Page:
Designers, You Can Use UX Processes To Achieve Your Life Goals

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Design Thinking

Create A Persona of You in The Future

What type of person would you like to be in a year (or two) from now?

Don’t focus on perfection. You can revisit this persona later on to review and change those goals.

In creating this future persona of you and putting them in hindsight, you will need to focus more on the end goals. You will then want to reflect on all aspects of your improvements and break them down into concise phrases.

Setting The Goals

After creating the persona of your future self, now it’s time to work backward and set a goal for you to become that person.

Now, when it comes to an iterative goal-oriented framework, SMART is my go-to method for evaluations. It involves:
  • S = Specific -> What are the goals you wanted to achieve?
  • M = Measurables -> How to track those goals?
  • A = Achievable -> How probable are the goals themselves?
  • R = Relevant -> How will achieving these goals help me?
  • T = Time-Bound -> When’s the deadline?

Let’s give an example of a goal.
An example of a SMART Goal writing
Goal: Be An Expert In Public Speaking.
Specific: Become better at explaining and convincing people of your ideas
Measurable: Get more than three opportunities to be a speaker in any design-related events/meetups.
Achievable: Yes, Clubhouse event, Offline meetups, Podcasts.
Relevant: Help with my self-confidence and presentation skills.
Time-bound: By the end of 2021.

There’s no limit to how many goals you can have, so feel free to create as many as you like.

Writing Down User Stories

Distil those personas into a small set of user stories needed to become that person in the end. Think critically about what personality or skill set you must have to solidify that image of the dream person you are becoming. Then keep iterating and building quantifiable goals upon those ideals.

For example:
As a confident person, I want to be invited as a speaker in any design-related event.

Remember to be specific when writing out these small goals. Being better at your job isn’t specific enough, but being invited to speak at an event is an actionable task. Creating challenging but achievable goals is also crucial. Being a billionaire by next year is unrealistic, while making a UI of a sign-in form every day for a year is too easy to do and will become boring after a while. Remember to spice things up and give yourself a challenge now and then to keep it interesting.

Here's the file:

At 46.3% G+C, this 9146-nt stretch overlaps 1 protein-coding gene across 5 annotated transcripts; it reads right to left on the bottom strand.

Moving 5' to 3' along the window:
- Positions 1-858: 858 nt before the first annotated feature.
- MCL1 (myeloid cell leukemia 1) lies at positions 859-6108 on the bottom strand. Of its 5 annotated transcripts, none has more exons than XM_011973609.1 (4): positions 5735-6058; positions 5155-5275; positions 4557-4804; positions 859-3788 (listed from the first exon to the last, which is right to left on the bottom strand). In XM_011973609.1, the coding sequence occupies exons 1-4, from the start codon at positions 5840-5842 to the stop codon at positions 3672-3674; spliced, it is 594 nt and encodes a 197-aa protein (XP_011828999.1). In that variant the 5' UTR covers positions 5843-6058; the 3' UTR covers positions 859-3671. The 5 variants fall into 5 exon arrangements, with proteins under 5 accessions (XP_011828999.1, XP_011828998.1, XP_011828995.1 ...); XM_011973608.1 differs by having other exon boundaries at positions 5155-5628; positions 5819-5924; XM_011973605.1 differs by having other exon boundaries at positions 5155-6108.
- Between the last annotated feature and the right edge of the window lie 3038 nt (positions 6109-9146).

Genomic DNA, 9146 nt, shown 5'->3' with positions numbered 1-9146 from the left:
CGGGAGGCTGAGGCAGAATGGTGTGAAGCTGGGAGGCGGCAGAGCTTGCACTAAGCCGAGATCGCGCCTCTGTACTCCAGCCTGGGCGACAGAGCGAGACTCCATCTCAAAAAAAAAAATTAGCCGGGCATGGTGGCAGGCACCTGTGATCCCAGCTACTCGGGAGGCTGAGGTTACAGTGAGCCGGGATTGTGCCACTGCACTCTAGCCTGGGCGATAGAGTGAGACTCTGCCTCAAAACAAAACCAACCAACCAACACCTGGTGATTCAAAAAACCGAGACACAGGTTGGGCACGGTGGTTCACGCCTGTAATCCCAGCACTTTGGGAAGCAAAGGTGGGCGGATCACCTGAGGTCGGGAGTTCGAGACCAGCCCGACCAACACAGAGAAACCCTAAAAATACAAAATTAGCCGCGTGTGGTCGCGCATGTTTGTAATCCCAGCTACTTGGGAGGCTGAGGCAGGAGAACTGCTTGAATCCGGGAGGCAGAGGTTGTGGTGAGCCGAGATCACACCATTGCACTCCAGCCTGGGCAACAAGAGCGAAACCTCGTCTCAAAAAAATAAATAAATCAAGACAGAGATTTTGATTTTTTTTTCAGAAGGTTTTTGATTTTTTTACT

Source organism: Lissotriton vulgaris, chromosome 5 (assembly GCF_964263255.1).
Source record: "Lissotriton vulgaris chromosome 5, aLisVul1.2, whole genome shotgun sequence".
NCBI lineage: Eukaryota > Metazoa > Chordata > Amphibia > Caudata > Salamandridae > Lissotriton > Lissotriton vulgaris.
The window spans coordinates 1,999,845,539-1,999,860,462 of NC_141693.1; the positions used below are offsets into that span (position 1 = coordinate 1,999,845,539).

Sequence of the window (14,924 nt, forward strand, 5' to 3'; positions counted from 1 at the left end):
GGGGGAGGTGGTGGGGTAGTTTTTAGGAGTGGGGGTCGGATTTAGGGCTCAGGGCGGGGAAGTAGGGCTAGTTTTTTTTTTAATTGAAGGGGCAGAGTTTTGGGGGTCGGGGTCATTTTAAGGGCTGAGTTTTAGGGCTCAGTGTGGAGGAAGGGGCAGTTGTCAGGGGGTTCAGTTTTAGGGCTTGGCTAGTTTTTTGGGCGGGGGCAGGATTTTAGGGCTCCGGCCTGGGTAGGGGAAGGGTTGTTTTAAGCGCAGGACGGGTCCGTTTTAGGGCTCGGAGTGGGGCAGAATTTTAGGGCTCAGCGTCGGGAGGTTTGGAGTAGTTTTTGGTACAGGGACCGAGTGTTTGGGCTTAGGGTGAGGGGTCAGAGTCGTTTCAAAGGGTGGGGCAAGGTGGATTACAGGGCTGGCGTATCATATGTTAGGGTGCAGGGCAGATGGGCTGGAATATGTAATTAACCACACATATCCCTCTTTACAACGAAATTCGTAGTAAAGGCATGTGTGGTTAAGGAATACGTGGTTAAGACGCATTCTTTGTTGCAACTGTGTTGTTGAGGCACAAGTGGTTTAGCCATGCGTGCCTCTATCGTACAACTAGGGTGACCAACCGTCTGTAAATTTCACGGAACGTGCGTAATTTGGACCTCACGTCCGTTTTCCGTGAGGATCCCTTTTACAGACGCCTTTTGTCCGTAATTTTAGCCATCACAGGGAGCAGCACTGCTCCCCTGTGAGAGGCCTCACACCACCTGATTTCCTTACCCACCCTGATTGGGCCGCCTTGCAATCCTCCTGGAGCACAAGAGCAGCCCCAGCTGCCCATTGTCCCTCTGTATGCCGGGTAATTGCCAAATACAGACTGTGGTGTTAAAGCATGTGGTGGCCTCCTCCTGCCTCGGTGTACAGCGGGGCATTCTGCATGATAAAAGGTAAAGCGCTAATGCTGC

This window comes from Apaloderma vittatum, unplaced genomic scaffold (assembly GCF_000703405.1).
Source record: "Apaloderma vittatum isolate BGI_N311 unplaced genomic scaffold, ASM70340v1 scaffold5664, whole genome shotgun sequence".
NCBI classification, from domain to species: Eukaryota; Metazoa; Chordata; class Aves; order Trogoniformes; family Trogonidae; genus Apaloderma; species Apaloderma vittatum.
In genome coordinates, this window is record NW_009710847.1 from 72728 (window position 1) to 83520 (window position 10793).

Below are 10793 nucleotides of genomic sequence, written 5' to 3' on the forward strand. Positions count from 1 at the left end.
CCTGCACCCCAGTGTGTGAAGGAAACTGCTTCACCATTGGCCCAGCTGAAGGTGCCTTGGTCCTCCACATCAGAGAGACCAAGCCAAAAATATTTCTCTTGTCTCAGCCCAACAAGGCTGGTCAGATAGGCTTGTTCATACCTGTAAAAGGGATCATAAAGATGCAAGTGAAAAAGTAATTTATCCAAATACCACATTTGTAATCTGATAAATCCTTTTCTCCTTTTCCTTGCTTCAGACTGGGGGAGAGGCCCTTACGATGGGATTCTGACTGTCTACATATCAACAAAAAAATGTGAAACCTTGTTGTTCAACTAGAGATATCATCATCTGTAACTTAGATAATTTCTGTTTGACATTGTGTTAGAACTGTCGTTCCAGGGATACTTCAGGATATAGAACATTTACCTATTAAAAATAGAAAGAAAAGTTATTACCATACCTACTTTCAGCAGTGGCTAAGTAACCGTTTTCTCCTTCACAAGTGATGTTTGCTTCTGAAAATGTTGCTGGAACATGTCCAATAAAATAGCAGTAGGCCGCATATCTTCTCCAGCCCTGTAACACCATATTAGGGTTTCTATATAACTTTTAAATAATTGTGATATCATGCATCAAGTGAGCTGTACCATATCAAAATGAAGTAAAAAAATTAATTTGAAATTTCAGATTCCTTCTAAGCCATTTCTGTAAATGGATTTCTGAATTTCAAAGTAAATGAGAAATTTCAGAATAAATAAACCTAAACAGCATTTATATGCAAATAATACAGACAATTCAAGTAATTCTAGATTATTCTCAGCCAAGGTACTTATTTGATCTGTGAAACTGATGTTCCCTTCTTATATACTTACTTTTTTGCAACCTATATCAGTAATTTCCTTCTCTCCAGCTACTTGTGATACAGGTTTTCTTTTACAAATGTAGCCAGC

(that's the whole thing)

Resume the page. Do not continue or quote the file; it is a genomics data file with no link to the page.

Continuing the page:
Break Those Goals into Tasks and Subtasks

Now to the most detailed part. You are creating as many tasks and subtasks to accomplish these goals as possible. The more you can break it down into an actionable format with clear pass/fail criteria, the better.

Be Flexible And Always Adjust Your Trajectory

Daily, weekly, monthly, or quarterly - set aside some time to do a check-up on your own “project.” Prioritise and evaluate these goals as you would do in work projects.
All projects can suffer from overestimation and scope creep. Ensure that you know how to set the right expectations on your personal goals should those problems occur.

It’s A Marathon, Not A Sprint.

Some people may find themselves not needing any practising and are naturally good at something. However, you might not be that gifted in some aspects of your life.

When you are faced with a challenge, overcoming those may feel repetitive and discouraging. Like being caught in a hamster wheel, you would resort to doing boring and mundane tasks practising the same thing repeatedly.
To get to the next level and reach that plateau of learning, you will need to be disciplined and fully commit to those small incremental tasks. The more you overcome those obstacles and work harder, the more you will improve. For instance, to be good at presenting, you might have to practice a speech in front of the mirror for 5 minutes every morning. It could go a long way toward improving your skill over time. The race is against yourself and not with the others (who may or may not have an easier time than you).

Get The Momentum Going

Don’t overdo it -- find a comfortable pace. It doesn’t matter if you spend only 5 minutes every morning. Being there and focused throughout those 5 minutes every day is what matters the most.


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Gavin Chiemsombat
I'm a full-time Product Designer (and a Front-end enthusiast) at OOZOU in Bangkok, Thailand
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